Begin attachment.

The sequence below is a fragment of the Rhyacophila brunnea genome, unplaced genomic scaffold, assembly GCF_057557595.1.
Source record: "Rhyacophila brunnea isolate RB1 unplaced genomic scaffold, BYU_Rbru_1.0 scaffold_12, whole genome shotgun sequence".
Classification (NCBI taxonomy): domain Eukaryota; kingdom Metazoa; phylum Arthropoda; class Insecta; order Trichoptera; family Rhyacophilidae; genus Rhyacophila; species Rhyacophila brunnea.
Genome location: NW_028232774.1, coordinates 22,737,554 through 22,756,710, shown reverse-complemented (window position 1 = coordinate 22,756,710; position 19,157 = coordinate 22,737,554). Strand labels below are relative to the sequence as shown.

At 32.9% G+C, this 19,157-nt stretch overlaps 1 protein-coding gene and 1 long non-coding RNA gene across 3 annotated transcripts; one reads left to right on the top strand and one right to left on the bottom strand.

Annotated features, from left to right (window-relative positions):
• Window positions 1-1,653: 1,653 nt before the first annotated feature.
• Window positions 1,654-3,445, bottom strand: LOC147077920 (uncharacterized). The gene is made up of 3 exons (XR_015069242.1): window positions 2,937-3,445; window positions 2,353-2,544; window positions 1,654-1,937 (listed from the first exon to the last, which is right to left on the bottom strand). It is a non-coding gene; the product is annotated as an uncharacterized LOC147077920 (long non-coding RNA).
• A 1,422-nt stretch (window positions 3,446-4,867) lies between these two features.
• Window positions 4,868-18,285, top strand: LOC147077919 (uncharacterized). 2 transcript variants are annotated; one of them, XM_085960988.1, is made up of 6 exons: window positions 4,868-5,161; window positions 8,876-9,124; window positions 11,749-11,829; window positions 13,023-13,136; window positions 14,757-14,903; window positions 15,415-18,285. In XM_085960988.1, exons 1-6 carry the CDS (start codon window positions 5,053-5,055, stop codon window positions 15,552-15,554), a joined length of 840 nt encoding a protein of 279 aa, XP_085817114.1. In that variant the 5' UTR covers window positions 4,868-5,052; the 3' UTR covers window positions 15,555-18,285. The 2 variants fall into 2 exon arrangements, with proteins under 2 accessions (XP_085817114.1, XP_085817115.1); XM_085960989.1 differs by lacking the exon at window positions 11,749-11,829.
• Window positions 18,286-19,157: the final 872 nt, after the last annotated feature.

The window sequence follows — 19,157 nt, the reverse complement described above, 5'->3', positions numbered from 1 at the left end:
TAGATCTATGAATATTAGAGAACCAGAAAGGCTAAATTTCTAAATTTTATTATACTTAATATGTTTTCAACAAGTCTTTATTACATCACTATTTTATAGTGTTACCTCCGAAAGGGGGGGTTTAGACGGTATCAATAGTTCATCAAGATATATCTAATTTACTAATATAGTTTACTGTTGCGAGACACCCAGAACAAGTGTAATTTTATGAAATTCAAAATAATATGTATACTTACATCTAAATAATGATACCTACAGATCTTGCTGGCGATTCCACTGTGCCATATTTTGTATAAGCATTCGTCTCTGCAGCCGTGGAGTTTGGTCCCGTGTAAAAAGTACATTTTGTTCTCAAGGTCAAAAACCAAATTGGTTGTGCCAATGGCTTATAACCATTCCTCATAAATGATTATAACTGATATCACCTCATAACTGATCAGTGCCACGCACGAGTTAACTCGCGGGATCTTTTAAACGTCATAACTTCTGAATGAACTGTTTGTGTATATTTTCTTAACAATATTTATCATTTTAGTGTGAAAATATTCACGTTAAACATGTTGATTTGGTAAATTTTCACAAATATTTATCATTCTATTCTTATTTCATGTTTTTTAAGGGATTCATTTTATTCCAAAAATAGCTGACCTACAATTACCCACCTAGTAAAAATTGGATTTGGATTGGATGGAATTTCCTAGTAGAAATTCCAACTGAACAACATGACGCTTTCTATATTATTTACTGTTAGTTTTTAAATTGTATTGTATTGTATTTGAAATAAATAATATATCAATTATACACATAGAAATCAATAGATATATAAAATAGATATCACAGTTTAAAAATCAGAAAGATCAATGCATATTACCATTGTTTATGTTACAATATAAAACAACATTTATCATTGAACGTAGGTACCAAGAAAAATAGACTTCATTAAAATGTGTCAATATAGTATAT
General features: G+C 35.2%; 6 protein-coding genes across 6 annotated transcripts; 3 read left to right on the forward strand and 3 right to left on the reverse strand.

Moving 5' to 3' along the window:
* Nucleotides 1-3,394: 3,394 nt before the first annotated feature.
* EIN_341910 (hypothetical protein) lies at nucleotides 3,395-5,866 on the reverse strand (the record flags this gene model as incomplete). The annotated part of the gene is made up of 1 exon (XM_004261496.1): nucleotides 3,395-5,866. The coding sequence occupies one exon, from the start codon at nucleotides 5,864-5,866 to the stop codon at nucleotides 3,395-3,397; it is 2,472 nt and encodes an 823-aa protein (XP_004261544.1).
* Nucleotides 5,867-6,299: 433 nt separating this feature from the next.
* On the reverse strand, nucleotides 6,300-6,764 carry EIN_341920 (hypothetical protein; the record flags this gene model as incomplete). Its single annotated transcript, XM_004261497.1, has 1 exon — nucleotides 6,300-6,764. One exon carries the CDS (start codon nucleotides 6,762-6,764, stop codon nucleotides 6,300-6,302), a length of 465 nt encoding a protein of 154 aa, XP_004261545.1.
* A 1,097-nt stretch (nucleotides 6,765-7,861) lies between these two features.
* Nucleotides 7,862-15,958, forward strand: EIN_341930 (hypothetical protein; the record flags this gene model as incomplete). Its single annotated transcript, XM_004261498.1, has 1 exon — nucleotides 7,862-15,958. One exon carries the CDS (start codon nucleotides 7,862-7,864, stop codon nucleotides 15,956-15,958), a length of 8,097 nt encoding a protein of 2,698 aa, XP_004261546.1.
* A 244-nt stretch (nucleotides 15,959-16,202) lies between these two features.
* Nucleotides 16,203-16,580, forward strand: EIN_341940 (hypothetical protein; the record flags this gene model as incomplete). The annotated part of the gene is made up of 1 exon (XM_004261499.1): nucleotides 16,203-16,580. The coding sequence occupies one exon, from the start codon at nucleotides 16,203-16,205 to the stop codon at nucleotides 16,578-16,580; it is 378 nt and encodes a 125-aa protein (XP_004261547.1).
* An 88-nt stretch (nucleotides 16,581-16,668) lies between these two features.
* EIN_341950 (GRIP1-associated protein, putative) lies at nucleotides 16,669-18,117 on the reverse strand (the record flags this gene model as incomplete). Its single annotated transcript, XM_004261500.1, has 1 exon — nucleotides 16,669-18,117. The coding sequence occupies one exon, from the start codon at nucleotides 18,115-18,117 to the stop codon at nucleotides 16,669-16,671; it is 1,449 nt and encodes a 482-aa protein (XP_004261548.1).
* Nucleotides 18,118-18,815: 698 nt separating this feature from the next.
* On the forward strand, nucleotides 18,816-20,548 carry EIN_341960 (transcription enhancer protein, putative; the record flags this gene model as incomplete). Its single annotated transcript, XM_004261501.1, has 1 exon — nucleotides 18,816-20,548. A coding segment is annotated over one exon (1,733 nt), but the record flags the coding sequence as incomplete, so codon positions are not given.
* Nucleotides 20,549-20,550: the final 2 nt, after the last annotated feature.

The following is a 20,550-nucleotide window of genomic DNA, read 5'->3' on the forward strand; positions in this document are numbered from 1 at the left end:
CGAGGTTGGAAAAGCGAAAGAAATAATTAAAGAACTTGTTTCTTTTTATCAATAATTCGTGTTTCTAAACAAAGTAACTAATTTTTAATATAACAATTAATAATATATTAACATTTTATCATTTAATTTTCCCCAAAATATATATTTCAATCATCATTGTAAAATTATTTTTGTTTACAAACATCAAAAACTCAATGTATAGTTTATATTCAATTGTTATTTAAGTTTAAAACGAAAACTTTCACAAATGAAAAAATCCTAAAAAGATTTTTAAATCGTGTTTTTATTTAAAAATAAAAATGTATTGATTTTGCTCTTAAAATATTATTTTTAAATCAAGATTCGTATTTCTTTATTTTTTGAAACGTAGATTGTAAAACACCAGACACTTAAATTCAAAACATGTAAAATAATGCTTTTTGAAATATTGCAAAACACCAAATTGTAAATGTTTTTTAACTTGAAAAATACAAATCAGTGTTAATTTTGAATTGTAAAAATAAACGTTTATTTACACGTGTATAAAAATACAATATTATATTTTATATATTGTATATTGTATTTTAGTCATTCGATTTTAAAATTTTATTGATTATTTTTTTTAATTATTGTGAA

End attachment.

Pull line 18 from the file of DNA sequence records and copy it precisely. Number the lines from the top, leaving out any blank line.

* Nucleotides 5,867-6,299: 433 nt separating this feature from the next.